Oil down sharply on looming U.S. government shutdown PDF  | Print |  E-mail
Written by PABLO GORONDI, Associated Press   
Monday, 30 September 2013 09:50

The price of oil fell sharply on Monday, to below $102 a barrel, amid concerns that U.S. political leaders might not be able to reach a deal on a federal budget needed to avoid a partial shutdown of the government.

By early afternoon in Europe, the benchmark oil contract for November delivery was down $1.36 to $101.51 a barrel in electronic trading on the New York Mercantile Exchange. The contract fell 16 cents to close at $102.87 a barrel on Friday.

The U.S. government will reach its borrowing limit, or debt ceiling, on Tuesday. If Congress doesn't raise that limit, the government won't be able to pay all its bills and some 800,000 of the 2.1 million federal employees will not go to work.

A lasting solution seems far off as the White House and Republican lawmakers still disagree sharply on spending cuts and other key budget issues.

"The economy will slow down, confidence will slide and demand for crude will be hurt," said Evan Lucas, analyst with IG in Melbourne. "There will be a real snowball effect if the partial shutdown goes ahead."

Goldman Sachs estimated that a three-week shutdown would slow the economy's annual growth rate in the October-December quarter by up to 0.9 percentage points. If so, the growth rate next quarter would be a scant 1.6 percent, compared with market expectations of a 2.5 percent growth.

Political uncertainty also surfaced in Italy, where Prime Minister Enrico Letta will face a confidence vote on Wednesday after ministers from Silvio Berlusconi's center-right bloc pulled out of the five-month government. Markets are concerned that key economic reforms will not be implemented if the government falls.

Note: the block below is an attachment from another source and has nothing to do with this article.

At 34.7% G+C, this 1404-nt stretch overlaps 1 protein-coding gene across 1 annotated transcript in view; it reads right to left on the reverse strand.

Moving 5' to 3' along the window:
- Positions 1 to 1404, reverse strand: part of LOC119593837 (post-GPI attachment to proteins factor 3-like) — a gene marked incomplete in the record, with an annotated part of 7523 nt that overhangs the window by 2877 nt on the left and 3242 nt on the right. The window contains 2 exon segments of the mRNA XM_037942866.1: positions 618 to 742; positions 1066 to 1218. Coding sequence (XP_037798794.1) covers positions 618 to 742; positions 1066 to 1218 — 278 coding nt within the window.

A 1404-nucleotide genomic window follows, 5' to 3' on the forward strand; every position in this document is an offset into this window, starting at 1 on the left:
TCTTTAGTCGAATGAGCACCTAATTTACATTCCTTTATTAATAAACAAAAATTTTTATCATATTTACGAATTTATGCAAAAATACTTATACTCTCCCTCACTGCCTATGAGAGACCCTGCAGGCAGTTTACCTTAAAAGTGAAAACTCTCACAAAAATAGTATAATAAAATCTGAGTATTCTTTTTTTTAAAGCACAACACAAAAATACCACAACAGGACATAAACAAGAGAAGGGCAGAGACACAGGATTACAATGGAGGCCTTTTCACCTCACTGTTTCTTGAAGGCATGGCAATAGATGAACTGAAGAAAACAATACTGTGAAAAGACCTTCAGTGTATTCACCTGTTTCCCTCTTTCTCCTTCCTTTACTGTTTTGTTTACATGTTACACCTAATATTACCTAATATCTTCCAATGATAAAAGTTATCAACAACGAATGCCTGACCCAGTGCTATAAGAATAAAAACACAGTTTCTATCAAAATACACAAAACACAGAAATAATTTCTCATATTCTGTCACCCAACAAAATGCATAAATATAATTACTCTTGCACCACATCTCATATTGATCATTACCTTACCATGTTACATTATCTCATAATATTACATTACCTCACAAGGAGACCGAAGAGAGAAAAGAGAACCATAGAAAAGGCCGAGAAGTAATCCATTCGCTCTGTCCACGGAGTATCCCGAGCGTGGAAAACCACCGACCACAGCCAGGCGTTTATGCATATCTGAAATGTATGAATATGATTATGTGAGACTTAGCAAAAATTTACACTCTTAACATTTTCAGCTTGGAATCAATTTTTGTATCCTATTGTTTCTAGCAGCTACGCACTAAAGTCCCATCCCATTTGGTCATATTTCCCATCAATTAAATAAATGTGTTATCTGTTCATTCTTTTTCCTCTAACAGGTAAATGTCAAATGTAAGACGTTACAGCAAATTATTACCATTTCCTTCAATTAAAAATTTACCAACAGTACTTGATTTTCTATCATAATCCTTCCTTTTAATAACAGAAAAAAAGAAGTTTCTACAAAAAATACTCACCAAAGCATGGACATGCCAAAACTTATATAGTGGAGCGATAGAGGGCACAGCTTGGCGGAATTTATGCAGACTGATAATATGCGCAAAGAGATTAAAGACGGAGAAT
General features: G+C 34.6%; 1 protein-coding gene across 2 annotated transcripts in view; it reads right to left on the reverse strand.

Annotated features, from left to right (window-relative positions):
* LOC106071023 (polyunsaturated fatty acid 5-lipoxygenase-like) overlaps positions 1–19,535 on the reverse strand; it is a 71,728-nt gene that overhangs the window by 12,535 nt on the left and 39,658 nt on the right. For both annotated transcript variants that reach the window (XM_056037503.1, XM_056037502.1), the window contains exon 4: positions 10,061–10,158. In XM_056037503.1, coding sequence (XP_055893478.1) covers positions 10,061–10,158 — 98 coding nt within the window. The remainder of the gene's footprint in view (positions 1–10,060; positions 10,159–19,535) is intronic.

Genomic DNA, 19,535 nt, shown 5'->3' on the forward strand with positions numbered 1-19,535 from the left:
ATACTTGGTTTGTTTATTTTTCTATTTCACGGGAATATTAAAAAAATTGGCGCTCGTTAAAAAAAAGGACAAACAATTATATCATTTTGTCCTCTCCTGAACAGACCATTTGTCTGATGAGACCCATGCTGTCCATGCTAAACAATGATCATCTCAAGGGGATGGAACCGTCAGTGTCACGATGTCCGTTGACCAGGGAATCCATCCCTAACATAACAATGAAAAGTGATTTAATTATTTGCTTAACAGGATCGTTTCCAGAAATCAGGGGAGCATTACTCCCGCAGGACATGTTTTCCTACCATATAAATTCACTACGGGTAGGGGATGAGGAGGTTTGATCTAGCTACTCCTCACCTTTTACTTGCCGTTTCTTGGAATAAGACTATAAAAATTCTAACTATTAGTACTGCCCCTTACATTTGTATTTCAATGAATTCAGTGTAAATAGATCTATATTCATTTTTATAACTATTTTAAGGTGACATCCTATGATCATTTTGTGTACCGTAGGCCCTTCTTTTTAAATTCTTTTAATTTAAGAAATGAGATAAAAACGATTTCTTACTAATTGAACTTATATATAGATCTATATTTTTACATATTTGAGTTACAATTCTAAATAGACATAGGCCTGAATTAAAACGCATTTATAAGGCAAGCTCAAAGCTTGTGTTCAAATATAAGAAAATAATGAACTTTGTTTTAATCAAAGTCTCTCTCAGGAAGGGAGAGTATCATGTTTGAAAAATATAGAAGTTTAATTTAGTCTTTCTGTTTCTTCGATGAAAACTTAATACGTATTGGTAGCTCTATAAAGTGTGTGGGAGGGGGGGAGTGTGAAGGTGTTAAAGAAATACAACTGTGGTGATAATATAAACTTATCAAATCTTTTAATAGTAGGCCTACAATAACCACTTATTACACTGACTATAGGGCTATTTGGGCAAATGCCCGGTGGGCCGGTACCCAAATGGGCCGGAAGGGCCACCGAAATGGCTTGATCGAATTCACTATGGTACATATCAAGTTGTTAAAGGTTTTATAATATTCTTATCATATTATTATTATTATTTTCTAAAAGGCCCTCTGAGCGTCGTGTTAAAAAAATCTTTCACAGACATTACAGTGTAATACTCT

After climbing to over $110 in late August, the price of oil has been mostly falling for three straight weeks as diplomatic efforts surrounding Syria and Iran eased concerns about Middle East supplies.

"Political crises in Italy and the U.S. mean risk is off the menu, while receding geopolitical concerns in the Middle East and excess supply are also weighing on the price of oil," said Fawad Razaqzada, an analyst at GFT Markets in London.

Brent crude, the benchmark for international crudes used by many U.S. refineries, was down 77 cents to $107.86 a barrel on the ICE Futures exchange in London.

In other energy futures trading on Nymex:

— Wholesale gasoline fell 2.15 cents to $2.6387 per gallon.

— Natural gas lost 4.4 cents to $3.545 per 1,000 cubic feet.

— Heating oil retreated 1.68 cents to $2.968 per gallon.

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Eileen Ng in Kuala Lumpur, Malaysia, contributed to this report.


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